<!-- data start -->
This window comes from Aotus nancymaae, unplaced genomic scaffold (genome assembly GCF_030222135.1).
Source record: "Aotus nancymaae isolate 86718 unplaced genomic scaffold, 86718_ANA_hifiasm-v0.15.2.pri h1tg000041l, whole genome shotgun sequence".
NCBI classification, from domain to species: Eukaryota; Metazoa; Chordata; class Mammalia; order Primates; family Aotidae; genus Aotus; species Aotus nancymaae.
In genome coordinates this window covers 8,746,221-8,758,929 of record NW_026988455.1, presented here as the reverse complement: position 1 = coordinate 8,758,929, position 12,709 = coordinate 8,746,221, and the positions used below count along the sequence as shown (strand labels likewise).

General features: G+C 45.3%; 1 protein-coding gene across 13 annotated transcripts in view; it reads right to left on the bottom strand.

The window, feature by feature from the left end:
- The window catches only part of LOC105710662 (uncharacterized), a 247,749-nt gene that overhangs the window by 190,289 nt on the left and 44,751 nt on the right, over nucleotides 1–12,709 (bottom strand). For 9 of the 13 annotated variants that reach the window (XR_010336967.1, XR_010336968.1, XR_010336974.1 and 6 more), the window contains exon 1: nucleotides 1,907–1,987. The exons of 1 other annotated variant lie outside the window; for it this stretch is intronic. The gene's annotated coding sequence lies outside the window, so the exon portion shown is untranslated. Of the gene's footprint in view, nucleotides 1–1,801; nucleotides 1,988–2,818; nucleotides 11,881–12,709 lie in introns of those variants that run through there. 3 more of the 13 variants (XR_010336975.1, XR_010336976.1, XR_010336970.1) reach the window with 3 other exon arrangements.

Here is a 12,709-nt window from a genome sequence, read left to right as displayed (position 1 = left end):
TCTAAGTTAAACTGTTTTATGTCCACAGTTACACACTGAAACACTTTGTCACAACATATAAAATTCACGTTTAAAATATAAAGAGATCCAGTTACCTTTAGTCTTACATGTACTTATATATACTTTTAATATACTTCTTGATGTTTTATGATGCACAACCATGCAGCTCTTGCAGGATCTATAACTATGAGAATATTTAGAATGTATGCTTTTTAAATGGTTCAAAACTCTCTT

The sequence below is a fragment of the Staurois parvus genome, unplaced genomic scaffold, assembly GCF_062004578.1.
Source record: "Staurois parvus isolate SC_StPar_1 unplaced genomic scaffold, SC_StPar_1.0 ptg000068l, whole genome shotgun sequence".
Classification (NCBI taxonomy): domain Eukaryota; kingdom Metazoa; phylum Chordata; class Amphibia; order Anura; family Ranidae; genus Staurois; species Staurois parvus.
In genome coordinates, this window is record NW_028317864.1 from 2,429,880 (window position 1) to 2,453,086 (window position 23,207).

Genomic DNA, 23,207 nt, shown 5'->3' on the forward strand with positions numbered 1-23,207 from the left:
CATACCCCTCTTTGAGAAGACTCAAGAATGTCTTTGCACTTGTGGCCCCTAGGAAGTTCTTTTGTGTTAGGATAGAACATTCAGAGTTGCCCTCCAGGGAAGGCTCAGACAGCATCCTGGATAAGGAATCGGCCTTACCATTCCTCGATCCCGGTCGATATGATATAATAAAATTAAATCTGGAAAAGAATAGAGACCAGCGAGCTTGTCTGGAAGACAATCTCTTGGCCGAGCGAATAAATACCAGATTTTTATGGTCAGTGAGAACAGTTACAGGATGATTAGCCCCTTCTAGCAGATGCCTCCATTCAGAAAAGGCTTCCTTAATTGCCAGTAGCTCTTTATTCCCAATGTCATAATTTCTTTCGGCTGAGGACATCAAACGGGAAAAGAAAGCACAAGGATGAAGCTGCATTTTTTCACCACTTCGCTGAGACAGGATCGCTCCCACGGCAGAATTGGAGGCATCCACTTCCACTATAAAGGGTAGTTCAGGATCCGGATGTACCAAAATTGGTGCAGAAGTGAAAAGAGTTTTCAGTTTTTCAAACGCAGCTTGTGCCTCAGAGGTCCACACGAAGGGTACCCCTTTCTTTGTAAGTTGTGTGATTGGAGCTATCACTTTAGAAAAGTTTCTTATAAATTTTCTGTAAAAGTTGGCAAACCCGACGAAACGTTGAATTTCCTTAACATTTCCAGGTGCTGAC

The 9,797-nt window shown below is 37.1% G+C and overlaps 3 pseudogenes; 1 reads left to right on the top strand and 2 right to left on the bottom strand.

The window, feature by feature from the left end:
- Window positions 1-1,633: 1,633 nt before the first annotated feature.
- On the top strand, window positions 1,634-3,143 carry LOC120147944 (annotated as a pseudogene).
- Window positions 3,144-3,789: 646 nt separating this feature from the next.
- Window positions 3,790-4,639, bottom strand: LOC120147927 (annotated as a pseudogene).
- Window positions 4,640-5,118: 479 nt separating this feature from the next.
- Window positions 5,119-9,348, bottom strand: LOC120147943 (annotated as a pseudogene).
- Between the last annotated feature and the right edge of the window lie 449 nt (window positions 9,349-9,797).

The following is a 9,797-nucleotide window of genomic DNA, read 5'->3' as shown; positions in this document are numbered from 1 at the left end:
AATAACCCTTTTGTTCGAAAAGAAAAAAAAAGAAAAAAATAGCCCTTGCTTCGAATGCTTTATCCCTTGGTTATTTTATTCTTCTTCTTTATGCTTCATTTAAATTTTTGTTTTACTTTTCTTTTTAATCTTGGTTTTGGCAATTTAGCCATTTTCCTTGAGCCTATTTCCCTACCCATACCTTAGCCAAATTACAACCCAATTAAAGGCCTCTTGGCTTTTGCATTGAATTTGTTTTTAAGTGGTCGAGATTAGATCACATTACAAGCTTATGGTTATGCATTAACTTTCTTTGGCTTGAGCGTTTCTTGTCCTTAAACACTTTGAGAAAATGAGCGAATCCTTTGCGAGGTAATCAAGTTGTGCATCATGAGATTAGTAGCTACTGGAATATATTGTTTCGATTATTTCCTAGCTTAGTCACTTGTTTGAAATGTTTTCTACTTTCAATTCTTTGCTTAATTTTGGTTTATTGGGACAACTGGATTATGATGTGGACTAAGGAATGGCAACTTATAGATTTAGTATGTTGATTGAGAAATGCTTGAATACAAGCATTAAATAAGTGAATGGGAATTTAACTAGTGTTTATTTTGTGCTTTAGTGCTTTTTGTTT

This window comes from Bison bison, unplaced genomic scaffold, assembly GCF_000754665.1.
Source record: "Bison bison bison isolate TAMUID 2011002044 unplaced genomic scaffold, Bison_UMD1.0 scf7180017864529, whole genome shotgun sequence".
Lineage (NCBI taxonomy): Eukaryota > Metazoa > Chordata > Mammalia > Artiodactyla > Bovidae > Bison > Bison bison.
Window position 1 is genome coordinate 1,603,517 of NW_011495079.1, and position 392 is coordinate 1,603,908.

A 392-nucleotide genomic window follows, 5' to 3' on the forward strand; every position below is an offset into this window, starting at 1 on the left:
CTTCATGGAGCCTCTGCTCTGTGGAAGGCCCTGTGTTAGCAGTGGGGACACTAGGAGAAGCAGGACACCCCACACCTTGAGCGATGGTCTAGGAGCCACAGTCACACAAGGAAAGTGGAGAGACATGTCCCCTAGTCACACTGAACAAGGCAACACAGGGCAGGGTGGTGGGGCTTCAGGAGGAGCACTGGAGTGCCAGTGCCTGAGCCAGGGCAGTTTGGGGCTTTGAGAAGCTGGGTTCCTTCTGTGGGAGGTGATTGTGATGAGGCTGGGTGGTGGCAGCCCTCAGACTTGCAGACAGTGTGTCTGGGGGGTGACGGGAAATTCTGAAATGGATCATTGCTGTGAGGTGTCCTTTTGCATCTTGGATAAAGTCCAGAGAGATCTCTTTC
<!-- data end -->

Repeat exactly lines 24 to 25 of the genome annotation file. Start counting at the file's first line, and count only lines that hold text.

- Between the last annotated feature and the right edge of the window lie 449 nt (window positions 9,349-9,797).

The following is a 9,797-nucleotide window of genomic DNA, read 5'->3' as shown; positions in this document are numbered from 1 at the left end: